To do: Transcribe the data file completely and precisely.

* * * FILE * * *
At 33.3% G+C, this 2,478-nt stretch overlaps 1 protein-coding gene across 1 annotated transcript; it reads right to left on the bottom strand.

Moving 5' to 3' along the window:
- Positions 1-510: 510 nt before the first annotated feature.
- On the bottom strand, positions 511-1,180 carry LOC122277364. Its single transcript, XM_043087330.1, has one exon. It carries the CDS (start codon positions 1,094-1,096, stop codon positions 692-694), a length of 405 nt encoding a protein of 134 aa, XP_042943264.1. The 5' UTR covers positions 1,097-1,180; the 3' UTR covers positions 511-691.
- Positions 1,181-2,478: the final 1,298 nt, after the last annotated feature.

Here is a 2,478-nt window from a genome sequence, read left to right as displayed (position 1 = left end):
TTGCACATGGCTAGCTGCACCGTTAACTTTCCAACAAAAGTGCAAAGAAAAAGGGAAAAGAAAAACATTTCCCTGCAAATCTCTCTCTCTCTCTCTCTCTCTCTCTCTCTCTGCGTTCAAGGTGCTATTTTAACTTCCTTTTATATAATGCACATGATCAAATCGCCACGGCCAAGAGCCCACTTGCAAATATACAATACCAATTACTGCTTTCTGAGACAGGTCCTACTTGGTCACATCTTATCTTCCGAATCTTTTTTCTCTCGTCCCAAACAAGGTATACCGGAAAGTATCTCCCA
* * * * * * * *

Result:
At 33.3% G+C, this 2,478-nt stretch overlaps 1 protein-coding gene across 1 annotated transcript; it reads right to left on the bottom strand.

Moving 5' to 3' along the window:
- Positions 1-510: 510 nt before the first annotated feature.
- On the bottom strand, positions 511-1,180 carry LOC122277364. Its single transcript, XM_043087330.1, has one exon. It carries the CDS (start codon positions 1,094-1,096, stop codon positions 692-694), a length of 405 nt encoding a protein of 134 aa, XP_042943264.1. The 5' UTR covers positions 1,097-1,180; the 3' UTR covers positions 511-691.
- Positions 1,181-2,478: the final 1,298 nt, after the last annotated feature.

Here is a 2,478-nt window from a genome sequence, read left to right as displayed (position 1 = left end):
TTGCACATGGCTAGCTGCACCGTTAACTTTCCAACAAAAGTGCAAAGAAAAAGGGAAAAGAAAAACATTTCCCTGCAAATCTCTCTCTCTCTCTCTCTCTCTCTCTCTCTCTGCGTTCAAGGTGCTATTTTAACTTCCTTTTATATAATGCACATGATCAAATCGCCACGGCCAAGAGCCCACTTGCAAATATACAATACCAATTACTGCTTTCTGAGACAGGTCCTACTTGGTCACATCTTATCTTCCGAATCTTTTTTCTCTCGTCCCAAACAAGGTATACCGGAAAGTATCTCCCA